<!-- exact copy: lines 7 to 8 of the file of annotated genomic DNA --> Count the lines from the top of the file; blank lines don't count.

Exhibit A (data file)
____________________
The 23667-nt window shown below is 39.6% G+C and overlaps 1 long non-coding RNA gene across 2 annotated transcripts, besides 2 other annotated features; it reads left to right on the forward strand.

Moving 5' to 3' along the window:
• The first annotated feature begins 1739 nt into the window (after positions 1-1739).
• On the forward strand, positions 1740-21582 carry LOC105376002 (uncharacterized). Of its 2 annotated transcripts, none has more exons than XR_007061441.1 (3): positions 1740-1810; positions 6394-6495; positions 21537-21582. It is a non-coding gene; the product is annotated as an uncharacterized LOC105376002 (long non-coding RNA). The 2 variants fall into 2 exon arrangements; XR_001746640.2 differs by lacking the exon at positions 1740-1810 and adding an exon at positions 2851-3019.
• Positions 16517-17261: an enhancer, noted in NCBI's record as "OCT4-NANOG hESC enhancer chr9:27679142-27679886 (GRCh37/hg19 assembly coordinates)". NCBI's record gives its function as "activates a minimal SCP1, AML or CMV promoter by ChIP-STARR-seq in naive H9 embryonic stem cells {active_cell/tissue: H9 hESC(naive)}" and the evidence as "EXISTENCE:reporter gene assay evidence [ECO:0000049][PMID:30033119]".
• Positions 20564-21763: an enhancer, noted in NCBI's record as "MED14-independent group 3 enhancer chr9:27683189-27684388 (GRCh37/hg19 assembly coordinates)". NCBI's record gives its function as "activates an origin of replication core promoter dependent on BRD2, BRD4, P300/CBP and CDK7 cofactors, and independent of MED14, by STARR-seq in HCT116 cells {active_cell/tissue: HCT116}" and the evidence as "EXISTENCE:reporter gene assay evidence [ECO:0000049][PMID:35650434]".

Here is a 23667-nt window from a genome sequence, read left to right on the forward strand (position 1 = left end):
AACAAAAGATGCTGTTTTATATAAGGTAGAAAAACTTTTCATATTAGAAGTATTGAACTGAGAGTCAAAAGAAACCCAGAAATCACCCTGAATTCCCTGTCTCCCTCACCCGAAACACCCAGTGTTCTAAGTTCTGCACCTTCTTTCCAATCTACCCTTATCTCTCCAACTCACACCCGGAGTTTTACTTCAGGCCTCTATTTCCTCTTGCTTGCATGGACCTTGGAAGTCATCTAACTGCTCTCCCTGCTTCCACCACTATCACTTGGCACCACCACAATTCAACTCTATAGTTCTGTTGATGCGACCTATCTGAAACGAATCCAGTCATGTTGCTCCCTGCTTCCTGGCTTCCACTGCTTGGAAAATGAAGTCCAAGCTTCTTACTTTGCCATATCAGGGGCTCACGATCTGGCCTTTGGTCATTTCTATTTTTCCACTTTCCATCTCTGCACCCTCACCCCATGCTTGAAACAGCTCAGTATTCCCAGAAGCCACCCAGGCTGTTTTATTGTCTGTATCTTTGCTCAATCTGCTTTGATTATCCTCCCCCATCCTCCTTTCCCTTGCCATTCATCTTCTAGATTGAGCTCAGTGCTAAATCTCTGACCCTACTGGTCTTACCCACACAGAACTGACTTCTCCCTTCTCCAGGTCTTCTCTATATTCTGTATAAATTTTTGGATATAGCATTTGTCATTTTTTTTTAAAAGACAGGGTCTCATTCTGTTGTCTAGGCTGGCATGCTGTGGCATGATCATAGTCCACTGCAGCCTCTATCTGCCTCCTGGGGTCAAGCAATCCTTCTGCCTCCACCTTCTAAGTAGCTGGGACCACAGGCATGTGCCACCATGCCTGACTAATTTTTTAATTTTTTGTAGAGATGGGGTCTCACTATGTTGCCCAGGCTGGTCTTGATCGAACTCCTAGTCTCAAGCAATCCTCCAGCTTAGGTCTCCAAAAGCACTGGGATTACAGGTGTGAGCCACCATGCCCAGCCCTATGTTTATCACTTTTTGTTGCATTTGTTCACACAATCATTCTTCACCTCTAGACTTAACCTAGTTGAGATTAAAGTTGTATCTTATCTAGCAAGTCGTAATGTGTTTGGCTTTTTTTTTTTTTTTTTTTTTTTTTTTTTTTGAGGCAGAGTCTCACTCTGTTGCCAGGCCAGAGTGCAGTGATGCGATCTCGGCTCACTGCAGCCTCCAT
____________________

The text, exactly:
Here is a 23667-nt window from a genome sequence, read left to right on the forward strand (position 1 = left end):
AACAAAAGATGCTGTTTTATATAAGGTAGAAAAACTTTTCATATTAGAAGTATTGAACTGAGAGTCAAAAGAAACCCAGAAATCACCCTGAATTCCCTGTCTCCCTCACCCGAAACACCCAGTGTTCTAAGTTCTGCACCTTCTTTCCAATCTACCCTTATCTCTCCAACTCACACCCGGAGTTTTACTTCAGGCCTCTATTTCCTCTTGCTTGCATGGACCTTGGAAGTCATCTAACTGCTCTCCCTGCTTCCACCACTATCACTTGGCACCACCACAATTCAACTCTATAGTTCTGTTGATGCGACCTATCTGAAACGAATCCAGTCATGTTGCTCCCTGCTTCCTGGCTTCCACTGCTTGGAAAATGAAGTCCAAGCTTCTTACTTTGCCATATCAGGGGCTCACGATCTGGCCTTTGGTCATTTCTATTTTTCCACTTTCCATCTCTGCACCCTCACCCCATGCTTGAAACAGCTCAGTATTCCCAGAAGCCACCCAGGCTGTTTTATTGTCTGTATCTTTGCTCAATCTGCTTTGATTATCCTCCCCCATCCTCCTTTCCCTTGCCATTCATCTTCTAGATTGAGCTCAGTGCTAAATCTCTGACCCTACTGGTCTTACCCACACAGAACTGACTTCTCCCTTCTCCAGGTCTTCTCTATATTCTGTATAAATTTTTGGATATAGCATTTGTCATTTTTTTTTAAAAGACAGGGTCTCATTCTGTTGTCTAGGCTGGCATGCTGTGGCATGATCATAGTCCACTGCAGCCTCTATCTGCCTCCTGGGGTCAAGCAATCCTTCTGCCTCCACCTTCTAAGTAGCTGGGACCACAGGCATGTGCCACCATGCCTGACTAATTTTTTAATTTTTTGTAGAGATGGGGTCTCACTATGTTGCCCAGGCTGGTCTTGATCGAACTCCTAGTCTCAAGCAATCCTCCAGCTTAGGTCTCCAAAAGCACTGGGATTACAGGTGTGAGCCACCATGCCCAGCCCTATGTTTATCACTTTTTGTTGCATTTGTTCACACAATCATTCTTCACCTCTAGACTTAACCTAGTTGAGATTAAAGTTGTATCTTATCTAGCAAGTCGTAATGTGTTTGGCTTTTTTTTTTTTTTTTTTTTTTTTTTTTTTTGAGGCAGAGTCTCACTCTGTTGCCAGGCCAGAGTGCAGTGATGCGATCTCGGCTCACTGCAGCCTCCAT